Tema is a city on the Atlantic coast of Ghana, lying 25 kilometres (16 mi) east of the Ghanaian capital city, Accra, in the region of Greater Accra. As of 2005, Tema had a population of approximately 209,000. The Greenwich Meridian (00 Longitude) passes directly through the city. Tema is locally nicknamed the "Harbour City" because of its status as Ghana's largest seaport.
A planned city commissioned by Ghana's first president, Kwame Nkrumah, Tema was originally a small fishing village, and grew after the construction of a large harbour in 1961. It is now the nation's largest seaport, home to an oil refinery and many manufacturing centres, and is linked to the capital by railway and a highway. Tema is one of Ghana's two deep seaports, the other being Sekondi Takoradi.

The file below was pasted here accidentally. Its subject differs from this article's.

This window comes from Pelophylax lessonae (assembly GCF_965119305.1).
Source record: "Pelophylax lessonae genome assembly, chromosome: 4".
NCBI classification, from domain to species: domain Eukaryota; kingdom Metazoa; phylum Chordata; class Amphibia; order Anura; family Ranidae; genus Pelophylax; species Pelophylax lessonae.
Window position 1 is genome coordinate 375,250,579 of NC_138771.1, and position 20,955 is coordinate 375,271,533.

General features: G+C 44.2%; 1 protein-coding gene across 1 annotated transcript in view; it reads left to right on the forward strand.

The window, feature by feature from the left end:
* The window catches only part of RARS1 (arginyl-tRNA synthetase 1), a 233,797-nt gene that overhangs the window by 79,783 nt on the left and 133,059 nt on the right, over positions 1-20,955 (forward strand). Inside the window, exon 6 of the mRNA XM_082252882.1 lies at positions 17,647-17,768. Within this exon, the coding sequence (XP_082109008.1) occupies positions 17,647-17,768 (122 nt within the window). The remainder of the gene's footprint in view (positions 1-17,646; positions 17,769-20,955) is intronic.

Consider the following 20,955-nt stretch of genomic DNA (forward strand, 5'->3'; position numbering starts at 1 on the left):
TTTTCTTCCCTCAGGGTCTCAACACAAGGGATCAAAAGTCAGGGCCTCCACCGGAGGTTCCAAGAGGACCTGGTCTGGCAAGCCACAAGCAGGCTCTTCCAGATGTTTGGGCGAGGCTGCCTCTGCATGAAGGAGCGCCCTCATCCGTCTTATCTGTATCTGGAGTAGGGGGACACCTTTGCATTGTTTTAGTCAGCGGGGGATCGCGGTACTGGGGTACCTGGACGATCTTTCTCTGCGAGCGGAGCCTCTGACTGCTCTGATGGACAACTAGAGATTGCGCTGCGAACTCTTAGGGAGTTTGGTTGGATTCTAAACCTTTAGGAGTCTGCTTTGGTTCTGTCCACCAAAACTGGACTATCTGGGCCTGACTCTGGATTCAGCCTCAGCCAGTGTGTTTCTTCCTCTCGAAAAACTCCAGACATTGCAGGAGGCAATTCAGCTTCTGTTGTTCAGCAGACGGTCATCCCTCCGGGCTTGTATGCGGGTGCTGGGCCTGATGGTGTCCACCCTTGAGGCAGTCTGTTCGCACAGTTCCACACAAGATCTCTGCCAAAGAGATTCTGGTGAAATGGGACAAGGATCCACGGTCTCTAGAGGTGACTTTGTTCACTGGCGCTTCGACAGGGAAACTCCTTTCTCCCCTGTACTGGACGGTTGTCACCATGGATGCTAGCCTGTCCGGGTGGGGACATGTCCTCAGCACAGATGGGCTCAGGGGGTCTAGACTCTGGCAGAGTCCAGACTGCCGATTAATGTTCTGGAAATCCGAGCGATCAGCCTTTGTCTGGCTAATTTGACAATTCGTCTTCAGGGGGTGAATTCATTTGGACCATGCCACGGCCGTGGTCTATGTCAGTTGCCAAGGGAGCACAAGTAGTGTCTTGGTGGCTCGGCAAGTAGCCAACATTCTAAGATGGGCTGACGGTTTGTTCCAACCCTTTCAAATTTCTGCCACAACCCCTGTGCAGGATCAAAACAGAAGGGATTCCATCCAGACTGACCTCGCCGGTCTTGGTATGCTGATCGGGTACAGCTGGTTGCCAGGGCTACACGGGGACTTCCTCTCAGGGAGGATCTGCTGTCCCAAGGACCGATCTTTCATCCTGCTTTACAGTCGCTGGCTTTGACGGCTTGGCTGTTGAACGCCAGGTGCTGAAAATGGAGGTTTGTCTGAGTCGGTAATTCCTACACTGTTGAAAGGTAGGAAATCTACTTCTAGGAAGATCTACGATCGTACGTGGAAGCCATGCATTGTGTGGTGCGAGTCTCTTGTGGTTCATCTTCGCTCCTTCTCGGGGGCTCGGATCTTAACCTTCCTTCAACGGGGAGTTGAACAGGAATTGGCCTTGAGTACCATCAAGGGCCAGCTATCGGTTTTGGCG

In 1952, the government acquired 166 square kilometres (64 sq mi) of land north of the harbour, and entrusted it to the Tema Development Corporation. The “New Town” that was subsequently built on the site was planned as an industrial and residential complex. The villagers of Torman were ejected to make way for the project, and migrated to a new fishing ground around 3 kilometres (1.9 mi) away.